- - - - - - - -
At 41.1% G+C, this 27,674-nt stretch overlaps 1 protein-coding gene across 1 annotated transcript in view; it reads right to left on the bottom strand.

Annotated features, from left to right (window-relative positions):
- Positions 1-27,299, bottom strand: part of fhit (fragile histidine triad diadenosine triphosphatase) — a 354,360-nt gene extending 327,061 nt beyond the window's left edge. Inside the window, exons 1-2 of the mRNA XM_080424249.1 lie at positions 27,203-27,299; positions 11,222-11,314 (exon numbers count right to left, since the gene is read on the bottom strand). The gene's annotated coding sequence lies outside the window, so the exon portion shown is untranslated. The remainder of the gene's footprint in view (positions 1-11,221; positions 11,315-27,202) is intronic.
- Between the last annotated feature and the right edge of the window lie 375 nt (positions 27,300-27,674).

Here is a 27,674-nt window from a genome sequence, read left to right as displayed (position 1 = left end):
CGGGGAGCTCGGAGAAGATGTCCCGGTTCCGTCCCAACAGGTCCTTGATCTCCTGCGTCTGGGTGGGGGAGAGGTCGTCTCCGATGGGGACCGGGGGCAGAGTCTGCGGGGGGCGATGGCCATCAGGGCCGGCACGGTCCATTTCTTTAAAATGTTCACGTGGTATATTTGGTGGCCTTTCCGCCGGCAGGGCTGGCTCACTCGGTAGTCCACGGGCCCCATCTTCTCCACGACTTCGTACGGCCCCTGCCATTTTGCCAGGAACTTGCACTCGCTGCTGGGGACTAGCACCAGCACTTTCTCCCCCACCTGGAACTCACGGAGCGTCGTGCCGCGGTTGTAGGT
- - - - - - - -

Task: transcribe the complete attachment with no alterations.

At 41.1% G+C, this 27,674-nt stretch overlaps 1 protein-coding gene across 1 annotated transcript in view; it reads right to left on the bottom strand.

Annotated features, from left to right (window-relative positions):
- Positions 1-27,299, bottom strand: part of fhit (fragile histidine triad diadenosine triphosphatase) — a 354,360-nt gene extending 327,061 nt beyond the window's left edge. Inside the window, exons 1-2 of the mRNA XM_080424249.1 lie at positions 27,203-27,299; positions 11,222-11,314 (exon numbers count right to left, since the gene is read on the bottom strand). The gene's annotated coding sequence lies outside the window, so the exon portion shown is untranslated. The remainder of the gene's footprint in view (positions 1-11,221; positions 11,315-27,202) is intronic.
- Between the last annotated feature and the right edge of the window lie 375 nt (positions 27,300-27,674).

Here is a 27,674-nt window from a genome sequence, read left to right as displayed (position 1 = left end):
CGGGGAGCTCGGAGAAGATGTCCCGGTTCCGTCCCAACAGGTCCTTGATCTCCTGCGTCTGGGTGGGGGAGAGGTCGTCTCCGATGGGGACCGGGGGCAGAGTCTGCGGGGGGCGATGGCCATCAGGGCCGGCACGGTCCATTTCTTTAAAATGTTCACGTGGTATATTTGGTGGCCTTTCCGCCGGCAGGGCTGGCTCACTCGGTAGTCCACGGGCCCCATCTTCTCCACGACTTCGTACGGCCCCTGCCATTTTGCCAGGAACTTGCACTCGCTGCTGGGGACTAGCACCAGCACTTTCTCCCCCACCTGGAACTCACGGAGCGTCGTGCCGCGGTTGTAGGT